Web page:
Endre Szász László "Vallone"

A close witness in Vallon-

What a brush is to my father, a pen is to me.

He does not like to write, but in return he has dedicated his life to painting.

In the world, he proved to be such a cuckoo's egg even in his own family, because his brothers and sisters chose "decent, respectable" jobs compared to him, while he remained a dreamer.

Where this inspiration came from, we are not sure. Although his ancestors had artistic aspirations, his mother wanted to be an actress, his grandfather travelled the country as a travelling actor for a while in his youth, but they did not stick to their dreams, because in that world, at that time, it would have been considered an outrageous audacity, and perhaps it would still be, if we ask the majority opinion.

The indulgent smiles of dreaming fools we have had to endure in our worldly lives, even from our own extended families, we art lords. I use the plural because my father's two sons, myself and my brother, have not forgotten to dream either. That we,

offspring, we didn't choose the brush as our tool, it's a matter of detail.

For me, growing up in this environment was completely natural, self-evident. There were a few people who wondered, and sometimes they would ask me how it felt to know that my father conjured up complete worlds on canvas at his easel every day, and I could only reply that that was how life was for us. New worlds, new adventures, new stories every day. Which, at the time, we needed very much. Our reality, in those early years, was anything but idyllic, at least if you look at the material side of things. The first attempts of a beginner artist, not very profitable at first, and the dark, cold and unlit apartment in Yózsefváros, where we started our career as a family in Pest, were not exactly the kind of place where privileged former court artists could create at will, for a hefty apanage. So there was a great need for dreams, for a refuge instead of the real world, a kind of castle of refuge where we could hide from the grey nothingness that was growing outside. Pink Floyd was also needed to show the way, and famous dreamers such as Stanley Kubrick, Ridley Scott, David Lynch, Federico Fellini, James Joyce, J.R.R. Tolkien, or János Arany, to name but a few of the colourful panoply of giants who inspired us.

My father is a late bloomer, like us. In our case, development is never gradual, I would call it more gradual. That is: a big, revolutionary leap, then years of stagnation at that level.

My father fought hard to get where he is now. He was given his talent, but he has always had a bad tolerance for constraints, so he has gone his own way in his search for artistic path. He found his own voice at the age of almost 50, when my brother and I were just starting out into the world. The circle had come full circle, my father had come home, the language of form, the technical means, and the artistic message had come together and finally provided the golden essence in the form he had always wanted to tell his own story.

His wanderings were not in the physical world. He did not set foot outside, he did not wander in the real world, he did not travel at will, seeking inspiration, he never had this form of languor. His world is not a physical world, the only tangible part of it are the tools he uses to represent it.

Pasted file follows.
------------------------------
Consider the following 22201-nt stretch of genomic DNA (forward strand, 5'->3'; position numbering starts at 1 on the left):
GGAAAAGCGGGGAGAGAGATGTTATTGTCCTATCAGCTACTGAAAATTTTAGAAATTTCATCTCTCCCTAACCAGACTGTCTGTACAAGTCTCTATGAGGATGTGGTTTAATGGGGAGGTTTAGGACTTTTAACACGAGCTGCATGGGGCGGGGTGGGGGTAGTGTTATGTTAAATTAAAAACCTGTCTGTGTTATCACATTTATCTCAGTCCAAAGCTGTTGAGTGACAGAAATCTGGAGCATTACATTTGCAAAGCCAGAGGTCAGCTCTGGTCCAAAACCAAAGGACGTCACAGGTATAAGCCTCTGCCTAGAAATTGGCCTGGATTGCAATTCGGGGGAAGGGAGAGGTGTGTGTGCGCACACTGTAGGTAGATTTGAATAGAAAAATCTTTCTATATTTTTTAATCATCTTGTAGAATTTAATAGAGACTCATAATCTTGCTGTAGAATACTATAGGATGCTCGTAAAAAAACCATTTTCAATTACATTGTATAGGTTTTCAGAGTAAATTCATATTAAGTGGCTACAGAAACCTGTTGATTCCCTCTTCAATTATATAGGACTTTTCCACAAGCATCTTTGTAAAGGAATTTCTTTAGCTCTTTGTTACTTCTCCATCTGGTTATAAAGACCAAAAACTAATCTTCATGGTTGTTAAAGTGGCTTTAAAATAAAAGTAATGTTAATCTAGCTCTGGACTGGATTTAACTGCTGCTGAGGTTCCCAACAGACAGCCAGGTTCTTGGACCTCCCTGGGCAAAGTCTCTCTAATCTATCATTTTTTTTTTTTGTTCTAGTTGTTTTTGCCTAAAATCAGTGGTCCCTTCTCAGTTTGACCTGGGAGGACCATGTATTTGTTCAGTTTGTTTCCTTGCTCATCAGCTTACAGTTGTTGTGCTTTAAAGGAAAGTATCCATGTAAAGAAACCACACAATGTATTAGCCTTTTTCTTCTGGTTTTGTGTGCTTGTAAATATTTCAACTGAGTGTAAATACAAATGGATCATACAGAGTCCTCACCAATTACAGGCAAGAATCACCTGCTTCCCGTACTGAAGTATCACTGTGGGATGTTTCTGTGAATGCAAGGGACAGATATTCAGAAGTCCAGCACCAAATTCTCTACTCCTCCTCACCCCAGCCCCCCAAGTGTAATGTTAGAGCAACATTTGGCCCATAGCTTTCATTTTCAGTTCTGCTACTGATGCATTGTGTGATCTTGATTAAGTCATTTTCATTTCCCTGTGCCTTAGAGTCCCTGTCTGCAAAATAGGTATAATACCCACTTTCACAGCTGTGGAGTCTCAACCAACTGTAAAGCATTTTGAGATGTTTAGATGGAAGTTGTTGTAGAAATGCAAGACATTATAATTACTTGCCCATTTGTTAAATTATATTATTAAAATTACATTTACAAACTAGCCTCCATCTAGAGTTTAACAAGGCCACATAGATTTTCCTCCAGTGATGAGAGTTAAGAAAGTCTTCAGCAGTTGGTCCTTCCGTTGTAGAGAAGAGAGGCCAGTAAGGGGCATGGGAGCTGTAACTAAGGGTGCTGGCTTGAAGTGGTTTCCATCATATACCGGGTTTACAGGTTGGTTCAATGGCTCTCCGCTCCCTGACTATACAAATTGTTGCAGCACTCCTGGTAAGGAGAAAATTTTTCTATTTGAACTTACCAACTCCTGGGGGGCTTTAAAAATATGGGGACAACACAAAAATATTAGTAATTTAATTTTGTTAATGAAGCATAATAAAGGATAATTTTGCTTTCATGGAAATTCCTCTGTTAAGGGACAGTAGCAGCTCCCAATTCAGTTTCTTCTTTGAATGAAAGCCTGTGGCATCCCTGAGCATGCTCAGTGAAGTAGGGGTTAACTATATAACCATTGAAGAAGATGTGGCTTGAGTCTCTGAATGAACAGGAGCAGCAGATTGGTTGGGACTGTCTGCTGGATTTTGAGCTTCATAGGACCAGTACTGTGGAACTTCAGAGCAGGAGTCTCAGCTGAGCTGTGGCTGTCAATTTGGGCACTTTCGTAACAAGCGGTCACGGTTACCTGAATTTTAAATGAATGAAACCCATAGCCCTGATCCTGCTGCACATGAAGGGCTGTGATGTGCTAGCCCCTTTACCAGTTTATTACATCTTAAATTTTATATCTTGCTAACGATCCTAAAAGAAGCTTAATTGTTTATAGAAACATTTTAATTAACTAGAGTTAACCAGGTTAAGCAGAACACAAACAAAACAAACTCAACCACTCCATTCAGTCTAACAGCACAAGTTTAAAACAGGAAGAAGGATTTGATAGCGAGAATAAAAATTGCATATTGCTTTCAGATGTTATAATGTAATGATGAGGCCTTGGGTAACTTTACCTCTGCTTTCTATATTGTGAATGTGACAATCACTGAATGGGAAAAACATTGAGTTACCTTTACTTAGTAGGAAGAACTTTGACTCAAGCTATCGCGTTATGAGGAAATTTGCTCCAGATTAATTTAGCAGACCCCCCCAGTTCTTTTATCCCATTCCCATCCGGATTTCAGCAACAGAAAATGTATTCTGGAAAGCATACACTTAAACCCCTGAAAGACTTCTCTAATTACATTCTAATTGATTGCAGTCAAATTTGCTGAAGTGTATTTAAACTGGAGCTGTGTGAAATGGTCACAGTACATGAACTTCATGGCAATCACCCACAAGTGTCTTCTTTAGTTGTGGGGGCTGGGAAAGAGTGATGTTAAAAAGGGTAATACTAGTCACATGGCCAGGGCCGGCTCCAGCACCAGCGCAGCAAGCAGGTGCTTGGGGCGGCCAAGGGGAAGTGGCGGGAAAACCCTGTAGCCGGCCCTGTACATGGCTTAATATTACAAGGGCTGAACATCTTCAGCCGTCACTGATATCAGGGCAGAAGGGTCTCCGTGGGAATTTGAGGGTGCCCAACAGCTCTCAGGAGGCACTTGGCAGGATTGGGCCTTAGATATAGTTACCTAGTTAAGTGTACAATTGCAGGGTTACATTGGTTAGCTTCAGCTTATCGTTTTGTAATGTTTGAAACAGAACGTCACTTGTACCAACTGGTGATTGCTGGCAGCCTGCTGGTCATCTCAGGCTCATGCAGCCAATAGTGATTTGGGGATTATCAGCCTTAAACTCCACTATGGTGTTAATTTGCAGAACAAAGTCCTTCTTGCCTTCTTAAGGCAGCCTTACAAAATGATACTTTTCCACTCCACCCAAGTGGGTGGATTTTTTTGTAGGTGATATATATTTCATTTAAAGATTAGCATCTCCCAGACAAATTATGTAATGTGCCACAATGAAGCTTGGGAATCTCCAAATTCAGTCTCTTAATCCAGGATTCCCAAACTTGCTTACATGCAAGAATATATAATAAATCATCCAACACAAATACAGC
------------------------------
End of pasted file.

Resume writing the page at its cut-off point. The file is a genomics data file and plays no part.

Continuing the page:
From the outside, the wandering took place in a room by a painting scaffold.

But I always knew where he was. On the borderland between Mordor and Middle-earth, in Pink Floydia, in the German Lowlands in the 1700s, on the musty streets of London during Jack the Ripper's time, or in space if he felt like it.

Of course, he had mentors. You cannot travel such a journey without a Master. I heard that name many times as a child: Tibor Wessely. He was a kind of phantom figure for me, his name was always pronounced with respect and a kind of solemnity, but I was not able to meet him in person until shortly before his death. I know that he was the one who started my father on his career, the first to discover in him the ability, an important detail which my father later explained on several occasions.

The secret: the ability to see.

If this is not there, then the mastery of mapping has failed at the first point.

In this case, the ability to see does not just mean that we have two eyes, light enters them and our brain forms it into an image. The ability to see, in addition to being able to grasp the essence of the elements of the existing world, is more about being able to see the visible world BEYOND.

My father is in some ways an old-fashioned man. He believes in art that has long been forgotten, that is not shrouded in pathos, that is not given value by trends, and that is not the talk of blue-faced, dead-eyed snobs at various illustrious exhibitions where mortal men can barely set foot.

Beauty is the goal. Which is not pretty.

The story is the goal. Which is not syrupy gushing.

People, destinies are important. The characters he portrays are alive, and he was able to bring them back from sleep, after waking up, and capture them telling everything about themselves without words.

My father chose this path for a reason.

Because, as I said before: he is not a man of words. He hates to write as a rule, and he cannot fill in questionnaires because the answers he would give to the questions they usually contain would not reflect the man he is.


My father communicates with the world through his paintings, and it took me a while to understand that.

In these pictures there is everything he can say and express, and perhaps even more, in a clear, human simplicity, without pathos.

All it takes is to see and to dream.


Dávid Szász



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